Sue Ratcliffe, IP Counsel, Swansea University and PraxisUnico Conference Committee member, reports on a talk by Jane Muir RTTP, Associate Director, University of Florida and Immediate Past President AUTM (pictured).
This thought provoking talk contrasted US practices with what is done in the UK. Knowledge exchange is not captured as part of REF here so the value of what Technology Transfer Offices (TTOs) do is omitted from Impact studies. PraxisUnico is working to counter that by raising the profile of the excellent work KEC practitioners do and highlighting the role that they play, but visibility to University senior management is still an issue. Jane talked us through the slow rise in visibility of US Tech Transfer departments, where, though they have been active for longer, still many people at management level do not appreciate the complexities that TTOs have to deal with. This can result in barriers being put up.
To counter this AUTM has produced its own video to describe what TTOs do. Jane then went through various success stories which have made a real difference both financially and in terms of impact. Examples included the transition of a drink for replenishing heat stroke victims to the well-known drink Gatorade, resulting in $250 million revenue to the University of Florida and great publicity. Other examples included Sentricon for termite elimination, which has been used to preserve the Statue of Liberty.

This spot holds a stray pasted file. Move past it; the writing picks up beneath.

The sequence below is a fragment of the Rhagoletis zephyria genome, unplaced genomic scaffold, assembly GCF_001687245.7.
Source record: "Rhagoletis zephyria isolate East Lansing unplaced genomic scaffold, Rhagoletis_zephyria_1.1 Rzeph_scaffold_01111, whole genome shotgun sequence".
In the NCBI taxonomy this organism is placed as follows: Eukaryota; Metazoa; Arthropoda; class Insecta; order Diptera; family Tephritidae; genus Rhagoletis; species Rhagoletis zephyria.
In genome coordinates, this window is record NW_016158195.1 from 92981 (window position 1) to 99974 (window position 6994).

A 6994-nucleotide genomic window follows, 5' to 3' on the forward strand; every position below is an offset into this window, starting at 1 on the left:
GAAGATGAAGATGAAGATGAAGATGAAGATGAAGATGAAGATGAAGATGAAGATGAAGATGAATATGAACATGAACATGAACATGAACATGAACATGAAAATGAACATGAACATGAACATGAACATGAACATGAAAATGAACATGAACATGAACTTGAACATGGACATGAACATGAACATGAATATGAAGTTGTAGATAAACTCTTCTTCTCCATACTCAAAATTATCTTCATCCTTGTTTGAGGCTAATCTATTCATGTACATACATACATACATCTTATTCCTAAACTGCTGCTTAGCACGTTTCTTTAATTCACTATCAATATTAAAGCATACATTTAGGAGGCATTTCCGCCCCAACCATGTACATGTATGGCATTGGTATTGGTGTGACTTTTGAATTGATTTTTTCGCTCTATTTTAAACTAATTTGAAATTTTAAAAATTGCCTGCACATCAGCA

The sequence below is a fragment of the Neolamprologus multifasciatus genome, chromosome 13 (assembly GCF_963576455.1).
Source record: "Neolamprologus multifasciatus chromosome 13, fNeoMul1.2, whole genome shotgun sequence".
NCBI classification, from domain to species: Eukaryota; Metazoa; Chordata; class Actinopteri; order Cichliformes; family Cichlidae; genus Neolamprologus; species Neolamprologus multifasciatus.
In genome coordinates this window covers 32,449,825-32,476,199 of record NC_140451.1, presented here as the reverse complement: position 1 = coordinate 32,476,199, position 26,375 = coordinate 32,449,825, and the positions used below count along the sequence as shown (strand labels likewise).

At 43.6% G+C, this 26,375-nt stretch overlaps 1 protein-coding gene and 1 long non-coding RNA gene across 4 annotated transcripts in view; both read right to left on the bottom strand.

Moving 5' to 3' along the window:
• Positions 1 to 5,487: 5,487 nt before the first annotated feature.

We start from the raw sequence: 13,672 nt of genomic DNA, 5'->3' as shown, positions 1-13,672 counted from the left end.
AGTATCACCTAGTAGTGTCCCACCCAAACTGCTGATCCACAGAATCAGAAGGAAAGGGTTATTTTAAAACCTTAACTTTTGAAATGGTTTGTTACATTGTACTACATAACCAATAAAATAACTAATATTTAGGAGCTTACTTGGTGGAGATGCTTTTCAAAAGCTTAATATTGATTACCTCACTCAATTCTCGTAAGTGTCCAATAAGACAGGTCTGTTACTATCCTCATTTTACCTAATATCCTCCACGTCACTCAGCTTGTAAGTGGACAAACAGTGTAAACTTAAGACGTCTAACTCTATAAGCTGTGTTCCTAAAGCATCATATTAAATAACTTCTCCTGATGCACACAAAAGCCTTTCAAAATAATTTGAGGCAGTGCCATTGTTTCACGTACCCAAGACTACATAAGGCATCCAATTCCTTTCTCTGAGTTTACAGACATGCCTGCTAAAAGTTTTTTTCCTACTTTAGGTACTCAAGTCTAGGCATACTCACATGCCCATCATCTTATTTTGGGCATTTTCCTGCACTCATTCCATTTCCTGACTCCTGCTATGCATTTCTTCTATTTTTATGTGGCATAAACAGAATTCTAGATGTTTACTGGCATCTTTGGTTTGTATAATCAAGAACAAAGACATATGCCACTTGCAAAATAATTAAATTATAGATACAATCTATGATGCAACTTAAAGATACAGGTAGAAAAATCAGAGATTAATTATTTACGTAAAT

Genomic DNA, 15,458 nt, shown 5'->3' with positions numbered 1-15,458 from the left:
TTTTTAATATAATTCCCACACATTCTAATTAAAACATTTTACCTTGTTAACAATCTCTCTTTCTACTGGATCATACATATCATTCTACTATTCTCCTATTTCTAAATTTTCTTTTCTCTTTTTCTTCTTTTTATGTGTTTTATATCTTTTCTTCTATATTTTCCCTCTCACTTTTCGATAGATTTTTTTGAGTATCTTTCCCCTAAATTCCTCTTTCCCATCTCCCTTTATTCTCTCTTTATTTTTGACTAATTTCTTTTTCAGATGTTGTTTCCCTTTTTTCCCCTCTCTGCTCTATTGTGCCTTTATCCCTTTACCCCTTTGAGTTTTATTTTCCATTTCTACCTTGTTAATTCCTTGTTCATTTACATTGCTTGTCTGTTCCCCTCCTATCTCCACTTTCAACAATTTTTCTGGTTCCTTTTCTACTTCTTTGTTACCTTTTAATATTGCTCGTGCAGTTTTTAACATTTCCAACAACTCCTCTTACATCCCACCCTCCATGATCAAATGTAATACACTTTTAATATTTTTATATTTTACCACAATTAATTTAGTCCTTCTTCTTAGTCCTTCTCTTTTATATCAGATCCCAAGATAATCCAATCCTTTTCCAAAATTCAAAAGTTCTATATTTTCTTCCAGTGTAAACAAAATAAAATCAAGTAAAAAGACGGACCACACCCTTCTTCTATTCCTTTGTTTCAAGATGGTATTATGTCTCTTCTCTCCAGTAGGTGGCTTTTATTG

Jane commented that a problem with TTOs is lack of visibility and marketing their success - through her marketing knowledge she has taken her department from a rundown office to a high profile office space, with 30 co-located companies, 763 jobs created and 36 million dollars in private investment. The marketing and profile raising paid off! Jane pointed out that to get noticed you need people to champion the TTOs and that although economic impact is important it is necessary to look at social impact. As a final take home message – marketing is key to creating awareness of the work of TTOs and realising the wider impact of technology transfer. Look for the value proposition in the knowledge or technology you are working with, rather than the science/knowledge per se.